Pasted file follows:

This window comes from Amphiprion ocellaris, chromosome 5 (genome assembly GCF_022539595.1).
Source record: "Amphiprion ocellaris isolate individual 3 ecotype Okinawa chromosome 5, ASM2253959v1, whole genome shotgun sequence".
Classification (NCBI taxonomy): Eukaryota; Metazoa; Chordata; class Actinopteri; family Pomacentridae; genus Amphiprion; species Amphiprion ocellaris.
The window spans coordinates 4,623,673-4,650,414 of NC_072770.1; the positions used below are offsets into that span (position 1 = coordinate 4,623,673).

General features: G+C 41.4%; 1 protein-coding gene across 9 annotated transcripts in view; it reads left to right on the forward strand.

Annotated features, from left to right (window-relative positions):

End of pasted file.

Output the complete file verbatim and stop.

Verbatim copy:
This window comes from Amphiprion ocellaris, chromosome 5 (genome assembly GCF_022539595.1).
Source record: "Amphiprion ocellaris isolate individual 3 ecotype Okinawa chromosome 5, ASM2253959v1, whole genome shotgun sequence".
Classification (NCBI taxonomy): Eukaryota; Metazoa; Chordata; class Actinopteri; family Pomacentridae; genus Amphiprion; species Amphiprion ocellaris.
The window spans coordinates 4,623,673-4,650,414 of NC_072770.1; the positions used below are offsets into that span (position 1 = coordinate 4,623,673).

General features: G+C 41.4%; 1 protein-coding gene across 9 annotated transcripts in view; it reads left to right on the forward strand.

Annotated features, from left to right (window-relative positions):